This article was originally published in The Notebook. In August 2020, The Notebook became Chalkbeat Philadelphia.
A lot of people are talking these days about the failure of public schools. They cite astronomical dropout rates, low test scores, and a host of other alarming statistics. I want to suggest another perspective. Our schools are actually quite successful at doing what they were designed to do.
“The large comprehensive high school was conceived at the beginning of the twentieth century to fit an industrial society. These schools were originally expected to be a sorting mechanism for an economy that had a place for students who did not graduate. They were not intended to educate all students to the level of college readiness and the system has always done a grave disservice to some children and communities.”
–Choosing Small: The Essential Guide to Successful High School Conversion by Jay Feldman, M. Lisette Lopex, and Katherine G. Simon
“We have inherited a form of education that is sedimentary in nature. It has a 19th century structure, overlaid by 20th century aspirations about equality and opportunity, with the expectation that it should produce 21st century outcomes. It has been remarkably successful for the chaos of its design, but I believe it no longer serves the public’s interests personally, nationally or globally.”
Our system of secondary education was designed to support a 19th century industrial economy. It aims to identify a small number of students to go on to college, while the rest are sorted out for industrial jobs, farming, the military, or worse. While it can be debated whether this was ever a good model of education, it certainly does not suit our current society in which there are very few decent jobs that do not require a college education.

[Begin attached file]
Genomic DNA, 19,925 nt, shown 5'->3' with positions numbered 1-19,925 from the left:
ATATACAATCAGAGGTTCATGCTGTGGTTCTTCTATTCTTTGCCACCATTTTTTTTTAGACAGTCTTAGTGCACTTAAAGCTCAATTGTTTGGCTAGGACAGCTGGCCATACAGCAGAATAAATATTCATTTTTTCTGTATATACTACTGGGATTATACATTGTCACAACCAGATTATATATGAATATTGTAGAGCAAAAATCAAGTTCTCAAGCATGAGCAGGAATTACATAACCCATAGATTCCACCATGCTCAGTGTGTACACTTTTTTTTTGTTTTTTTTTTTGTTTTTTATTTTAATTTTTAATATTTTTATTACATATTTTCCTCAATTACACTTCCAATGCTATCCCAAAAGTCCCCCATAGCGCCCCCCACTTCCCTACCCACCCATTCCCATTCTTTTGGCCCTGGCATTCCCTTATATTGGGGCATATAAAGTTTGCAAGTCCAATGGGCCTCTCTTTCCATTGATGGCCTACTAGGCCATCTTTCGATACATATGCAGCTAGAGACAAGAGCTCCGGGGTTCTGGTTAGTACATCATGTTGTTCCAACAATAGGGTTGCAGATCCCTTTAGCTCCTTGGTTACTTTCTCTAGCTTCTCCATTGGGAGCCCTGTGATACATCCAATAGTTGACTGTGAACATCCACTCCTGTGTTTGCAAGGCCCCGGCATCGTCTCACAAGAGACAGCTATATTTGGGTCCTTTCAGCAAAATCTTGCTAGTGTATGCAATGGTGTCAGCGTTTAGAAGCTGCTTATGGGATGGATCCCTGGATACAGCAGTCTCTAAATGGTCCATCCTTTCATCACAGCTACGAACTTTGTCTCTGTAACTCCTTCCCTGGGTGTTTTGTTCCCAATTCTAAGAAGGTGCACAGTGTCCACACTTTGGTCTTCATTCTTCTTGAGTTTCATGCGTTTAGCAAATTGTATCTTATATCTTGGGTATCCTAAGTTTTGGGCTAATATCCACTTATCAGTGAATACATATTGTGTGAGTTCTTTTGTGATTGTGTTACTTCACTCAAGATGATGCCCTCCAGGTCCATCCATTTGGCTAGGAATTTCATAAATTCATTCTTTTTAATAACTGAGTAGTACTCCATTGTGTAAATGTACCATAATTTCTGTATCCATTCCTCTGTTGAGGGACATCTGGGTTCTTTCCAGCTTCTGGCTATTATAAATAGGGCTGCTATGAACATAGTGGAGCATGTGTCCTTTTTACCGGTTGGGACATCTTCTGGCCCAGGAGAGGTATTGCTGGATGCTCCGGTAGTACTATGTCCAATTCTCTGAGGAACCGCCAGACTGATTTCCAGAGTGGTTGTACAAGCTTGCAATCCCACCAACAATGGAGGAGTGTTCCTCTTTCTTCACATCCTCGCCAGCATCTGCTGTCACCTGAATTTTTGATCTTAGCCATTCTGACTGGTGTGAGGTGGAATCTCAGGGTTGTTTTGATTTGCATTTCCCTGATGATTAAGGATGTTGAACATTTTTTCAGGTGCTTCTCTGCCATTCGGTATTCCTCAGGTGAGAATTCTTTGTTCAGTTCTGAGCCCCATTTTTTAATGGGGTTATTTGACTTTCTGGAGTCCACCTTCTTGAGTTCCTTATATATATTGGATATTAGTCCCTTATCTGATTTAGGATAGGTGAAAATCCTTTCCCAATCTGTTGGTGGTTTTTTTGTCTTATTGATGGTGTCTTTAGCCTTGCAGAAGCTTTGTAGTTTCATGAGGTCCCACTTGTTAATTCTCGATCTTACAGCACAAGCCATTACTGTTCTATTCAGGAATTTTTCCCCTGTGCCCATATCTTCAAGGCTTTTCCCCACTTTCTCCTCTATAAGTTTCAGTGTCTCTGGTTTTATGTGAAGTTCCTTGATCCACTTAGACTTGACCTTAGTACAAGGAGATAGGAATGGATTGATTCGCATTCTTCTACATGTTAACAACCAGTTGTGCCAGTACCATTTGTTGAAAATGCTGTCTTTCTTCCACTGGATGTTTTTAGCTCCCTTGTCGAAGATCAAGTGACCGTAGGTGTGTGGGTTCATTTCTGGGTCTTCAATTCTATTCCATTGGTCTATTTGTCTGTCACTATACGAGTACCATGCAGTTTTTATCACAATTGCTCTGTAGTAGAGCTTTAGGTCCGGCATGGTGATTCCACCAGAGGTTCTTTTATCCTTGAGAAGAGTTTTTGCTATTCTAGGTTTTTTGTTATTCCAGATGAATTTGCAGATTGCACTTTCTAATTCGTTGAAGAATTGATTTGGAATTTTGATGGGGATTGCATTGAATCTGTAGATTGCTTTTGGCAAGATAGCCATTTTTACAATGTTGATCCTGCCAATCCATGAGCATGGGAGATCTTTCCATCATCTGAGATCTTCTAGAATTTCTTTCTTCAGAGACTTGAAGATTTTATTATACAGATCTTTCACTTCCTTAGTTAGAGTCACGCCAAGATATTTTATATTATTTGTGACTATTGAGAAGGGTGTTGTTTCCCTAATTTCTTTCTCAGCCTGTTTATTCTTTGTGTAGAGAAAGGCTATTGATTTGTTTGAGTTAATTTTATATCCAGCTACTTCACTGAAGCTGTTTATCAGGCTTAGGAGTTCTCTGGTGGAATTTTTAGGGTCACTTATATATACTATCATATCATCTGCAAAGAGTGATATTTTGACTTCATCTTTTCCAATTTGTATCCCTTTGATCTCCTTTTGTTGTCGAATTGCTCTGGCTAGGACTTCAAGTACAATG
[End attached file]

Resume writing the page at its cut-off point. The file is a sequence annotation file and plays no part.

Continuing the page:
Philadelphia’s high school system was clearly designed based on this model. The elite magnet schools have long prepared the selected few for college, while neighborhood schools prepared some for industrial jobs and others for the military, unemployment, or prison. (There has, of course, always been a small group of highly motivated students who have made it out of neighborhood schools and through college.)
Some people will argue that there was a golden age of public education (it usually happened whenever they were in high school). School reformer and author Deborah Meier debunked this myth in a recent blog:
“my colleague, literary critic Irving Howe, was indignant when I told him ‘we’ intended to close his old alma mater, James Monroe High School, over the next four years while opening new small schools to serve the same population. It currently graduated, I told him, only 27 percent of its incoming freshmen. He swore to me that in his day Monroe graduated nearly all its students. I looked up the data. It was way under 50 percent. ‘It can’t be,’ insisted Irving. ‘Everyone I knew graduated.’ Ah ha! Everyone he knew.”
If we are serious about creating truly great high schools, we must recognize that our present system was not designed to work for everyone.
A system that was fundamentally designed to educate only a small percentage of the population cannot simply be reformed. It must be radically transformed. We do not need a few reforms here or there, but rather a reconstruction of the whole purpose of schools. So much education reform these days amounts to rearranging the deck chairs on the Titanic. Some basic tenets of this system will have to be abandoned as we ask ourselves, what will it take to educate all young people?